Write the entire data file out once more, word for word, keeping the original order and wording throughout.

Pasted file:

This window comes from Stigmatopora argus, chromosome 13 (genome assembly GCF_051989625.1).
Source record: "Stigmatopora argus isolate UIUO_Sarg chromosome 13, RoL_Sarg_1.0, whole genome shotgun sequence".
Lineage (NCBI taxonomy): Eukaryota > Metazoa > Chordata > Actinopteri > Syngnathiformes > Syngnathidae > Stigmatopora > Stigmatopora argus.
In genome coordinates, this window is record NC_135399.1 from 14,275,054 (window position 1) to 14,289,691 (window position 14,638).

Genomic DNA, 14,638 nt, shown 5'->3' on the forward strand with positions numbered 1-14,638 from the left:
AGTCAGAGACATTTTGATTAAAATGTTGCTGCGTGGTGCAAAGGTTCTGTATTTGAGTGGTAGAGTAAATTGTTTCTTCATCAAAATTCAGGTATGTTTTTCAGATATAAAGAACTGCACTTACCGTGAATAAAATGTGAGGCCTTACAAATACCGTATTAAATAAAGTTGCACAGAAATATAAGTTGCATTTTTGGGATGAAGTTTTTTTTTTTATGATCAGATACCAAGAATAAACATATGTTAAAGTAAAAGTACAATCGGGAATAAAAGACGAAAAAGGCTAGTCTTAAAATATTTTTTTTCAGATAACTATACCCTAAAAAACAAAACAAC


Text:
This window comes from Stigmatopora argus, chromosome 13 (genome assembly GCF_051989625.1).
Source record: "Stigmatopora argus isolate UIUO_Sarg chromosome 13, RoL_Sarg_1.0, whole genome shotgun sequence".
Lineage (NCBI taxonomy): Eukaryota > Metazoa > Chordata > Actinopteri > Syngnathiformes > Syngnathidae > Stigmatopora > Stigmatopora argus.
In genome coordinates, this window is record NC_135399.1 from 14,275,054 (window position 1) to 14,289,691 (window position 14,638).

Genomic DNA, 14,638 nt, shown 5'->3' on the forward strand with positions numbered 1-14,638 from the left:
AGTCAGAGACATTTTGATTAAAATGTTGCTGCGTGGTGCAAAGGTTCTGTATTTGAGTGGTAGAGTAAATTGTTTCTTCATCAAAATTCAGGTATGTTTTTCAGATATAAAGAACTGCACTTACCGTGAATAAAATGTGAGGCCTTACAAATACCGTATTAAATAAAGTTGCACAGAAATATAAGTTGCATTTTTGGGATGAAGTTTTTTTTTTTATGATCAGATACCAAGAATAAACATATGTTAAAGTAAAAGTACAATCGGGAATAAAAGACGAAAAAGGCTAGTCTTAAAATATTTTTTTTCAGATAACTATACCCTAAAAAACAAAACAAC